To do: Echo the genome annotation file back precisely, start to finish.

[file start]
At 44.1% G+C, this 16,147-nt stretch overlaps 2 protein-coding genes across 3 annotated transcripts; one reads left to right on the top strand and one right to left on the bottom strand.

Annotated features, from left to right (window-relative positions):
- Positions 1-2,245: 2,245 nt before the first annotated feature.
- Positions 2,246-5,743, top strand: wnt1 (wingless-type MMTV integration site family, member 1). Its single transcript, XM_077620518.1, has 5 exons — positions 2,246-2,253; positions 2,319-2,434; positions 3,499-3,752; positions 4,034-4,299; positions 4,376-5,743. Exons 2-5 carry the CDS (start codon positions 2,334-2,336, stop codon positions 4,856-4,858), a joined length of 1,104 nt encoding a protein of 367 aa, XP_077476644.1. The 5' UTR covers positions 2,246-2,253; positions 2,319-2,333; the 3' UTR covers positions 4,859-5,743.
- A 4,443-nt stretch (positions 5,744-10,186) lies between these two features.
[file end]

At 44.1% G+C, this 16,147-nt stretch overlaps 2 protein-coding genes across 3 annotated transcripts; one reads left to right on the top strand and one right to left on the bottom strand.

Annotated features, from left to right (window-relative positions):
- Positions 1-2,245: 2,245 nt before the first annotated feature.
- Positions 2,246-5,743, top strand: wnt1 (wingless-type MMTV integration site family, member 1). Its single transcript, XM_077620518.1, has 5 exons — positions 2,246-2,253; positions 2,319-2,434; positions 3,499-3,752; positions 4,034-4,299; positions 4,376-5,743. Exons 2-5 carry the CDS (start codon positions 2,334-2,336, stop codon positions 4,856-4,858), a joined length of 1,104 nt encoding a protein of 367 aa, XP_077476644.1. The 5' UTR covers positions 2,246-2,253; positions 2,319-2,333; the 3' UTR covers positions 4,859-5,743.
- A 4,443-nt stretch (positions 5,744-10,186) lies between these two features.